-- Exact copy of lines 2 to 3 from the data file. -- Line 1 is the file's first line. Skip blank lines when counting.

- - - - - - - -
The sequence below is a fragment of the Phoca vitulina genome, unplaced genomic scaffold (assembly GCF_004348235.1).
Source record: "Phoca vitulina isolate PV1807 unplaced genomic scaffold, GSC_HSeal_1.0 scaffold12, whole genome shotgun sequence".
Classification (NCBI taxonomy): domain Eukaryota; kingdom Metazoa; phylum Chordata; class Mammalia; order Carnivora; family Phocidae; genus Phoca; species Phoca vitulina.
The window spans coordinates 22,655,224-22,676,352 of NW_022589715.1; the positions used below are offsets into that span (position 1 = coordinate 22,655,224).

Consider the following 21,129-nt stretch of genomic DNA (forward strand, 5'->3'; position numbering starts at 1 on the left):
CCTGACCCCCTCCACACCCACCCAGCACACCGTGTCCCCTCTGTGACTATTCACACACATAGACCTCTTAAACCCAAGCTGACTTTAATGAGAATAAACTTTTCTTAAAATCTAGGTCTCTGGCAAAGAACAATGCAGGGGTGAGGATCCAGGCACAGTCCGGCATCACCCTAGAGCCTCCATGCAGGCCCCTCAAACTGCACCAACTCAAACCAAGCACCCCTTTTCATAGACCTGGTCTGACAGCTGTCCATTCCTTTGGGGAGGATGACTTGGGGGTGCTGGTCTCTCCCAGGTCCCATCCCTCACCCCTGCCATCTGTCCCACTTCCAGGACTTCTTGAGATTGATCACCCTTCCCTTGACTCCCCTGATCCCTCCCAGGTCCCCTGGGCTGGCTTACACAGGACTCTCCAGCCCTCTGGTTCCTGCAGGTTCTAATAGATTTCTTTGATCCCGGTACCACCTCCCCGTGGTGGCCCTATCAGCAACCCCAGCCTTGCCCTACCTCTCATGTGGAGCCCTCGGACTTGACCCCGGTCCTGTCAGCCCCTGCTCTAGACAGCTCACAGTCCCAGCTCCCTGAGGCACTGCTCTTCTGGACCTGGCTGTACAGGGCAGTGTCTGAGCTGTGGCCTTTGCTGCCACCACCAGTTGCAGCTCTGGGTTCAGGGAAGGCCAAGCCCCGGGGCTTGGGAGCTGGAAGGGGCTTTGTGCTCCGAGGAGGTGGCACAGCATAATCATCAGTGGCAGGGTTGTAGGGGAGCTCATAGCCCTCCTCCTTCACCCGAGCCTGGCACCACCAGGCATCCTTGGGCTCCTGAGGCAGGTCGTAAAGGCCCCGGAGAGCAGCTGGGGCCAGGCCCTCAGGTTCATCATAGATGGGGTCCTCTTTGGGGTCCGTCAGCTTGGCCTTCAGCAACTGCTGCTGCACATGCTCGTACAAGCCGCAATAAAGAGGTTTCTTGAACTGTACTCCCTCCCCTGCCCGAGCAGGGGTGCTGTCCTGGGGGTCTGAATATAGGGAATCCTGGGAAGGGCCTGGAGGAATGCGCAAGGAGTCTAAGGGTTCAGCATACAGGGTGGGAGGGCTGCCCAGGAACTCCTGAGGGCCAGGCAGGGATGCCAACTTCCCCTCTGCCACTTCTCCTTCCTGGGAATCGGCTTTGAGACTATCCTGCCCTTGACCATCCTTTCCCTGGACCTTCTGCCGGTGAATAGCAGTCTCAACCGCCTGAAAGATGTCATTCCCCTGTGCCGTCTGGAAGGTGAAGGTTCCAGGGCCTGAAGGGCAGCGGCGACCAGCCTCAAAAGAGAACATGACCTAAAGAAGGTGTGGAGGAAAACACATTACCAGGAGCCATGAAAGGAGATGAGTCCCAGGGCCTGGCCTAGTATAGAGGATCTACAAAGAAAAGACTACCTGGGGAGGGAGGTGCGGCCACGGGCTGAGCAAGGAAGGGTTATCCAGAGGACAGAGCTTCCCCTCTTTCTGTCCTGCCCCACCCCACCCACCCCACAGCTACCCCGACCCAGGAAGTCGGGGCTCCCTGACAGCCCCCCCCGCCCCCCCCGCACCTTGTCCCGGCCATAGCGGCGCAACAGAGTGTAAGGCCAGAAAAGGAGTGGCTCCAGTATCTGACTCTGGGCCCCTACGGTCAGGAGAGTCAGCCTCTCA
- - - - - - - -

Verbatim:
Source record: "Phoca vitulina isolate PV1807 unplaced genomic scaffold, GSC_HSeal_1.0 scaffold12, whole genome shotgun sequence".
Classification (NCBI taxonomy): domain Eukaryota; kingdom Metazoa; phylum Chordata; class Mammalia; order Carnivora; family Phocidae; genus Phoca; species Phoca vitulina.